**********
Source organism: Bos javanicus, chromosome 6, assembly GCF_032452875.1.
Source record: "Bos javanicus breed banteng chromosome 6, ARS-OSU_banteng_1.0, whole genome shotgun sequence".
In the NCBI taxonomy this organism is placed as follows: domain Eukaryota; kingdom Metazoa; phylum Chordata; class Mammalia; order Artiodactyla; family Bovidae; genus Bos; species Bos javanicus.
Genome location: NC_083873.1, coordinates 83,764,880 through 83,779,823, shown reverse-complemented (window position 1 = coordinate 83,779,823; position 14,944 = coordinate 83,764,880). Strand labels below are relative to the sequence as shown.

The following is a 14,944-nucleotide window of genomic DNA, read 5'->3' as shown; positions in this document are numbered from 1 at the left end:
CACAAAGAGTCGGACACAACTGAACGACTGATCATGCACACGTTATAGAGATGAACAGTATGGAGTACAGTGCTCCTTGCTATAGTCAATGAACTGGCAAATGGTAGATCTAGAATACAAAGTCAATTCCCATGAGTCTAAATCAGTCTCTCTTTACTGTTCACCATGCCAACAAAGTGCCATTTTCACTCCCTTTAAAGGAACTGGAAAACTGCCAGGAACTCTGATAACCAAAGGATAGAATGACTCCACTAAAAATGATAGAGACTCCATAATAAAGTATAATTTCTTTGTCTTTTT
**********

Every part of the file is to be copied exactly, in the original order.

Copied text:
Source organism: Bos javanicus, chromosome 6, assembly GCF_032452875.1.
Source record: "Bos javanicus breed banteng chromosome 6, ARS-OSU_banteng_1.0, whole genome shotgun sequence".
In the NCBI taxonomy this organism is placed as follows: domain Eukaryota; kingdom Metazoa; phylum Chordata; class Mammalia; order Artiodactyla; family Bovidae; genus Bos; species Bos javanicus.
Genome location: NC_083873.1, coordinates 83,764,880 through 83,779,823, shown reverse-complemented (window position 1 = coordinate 83,779,823; position 14,944 = coordinate 83,764,880). Strand labels below are relative to the sequence as shown.

The following is a 14,944-nucleotide window of genomic DNA, read 5'->3' as shown; positions in this document are numbered from 1 at the left end:
CACAAAGAGTCGGACACAACTGAACGACTGATCATGCACACGTTATAGAGATGAACAGTATGGAGTACAGTGCTCCTTGCTATAGTCAATGAACTGGCAAATGGTAGATCTAGAATACAAAGTCAATTCCCATGAGTCTAAATCAGTCTCTCTTTACTGTTCACCATGCCAACAAAGTGCCATTTTCACTCCCTTTAAAGGAACTGGAAAACTGCCAGGAACTCTGATAACCAAAGGATAGAATGACTCCACTAAAAATGATAGAGACTCCATAATAAAGTATAATTTCTTTGTCTTTTT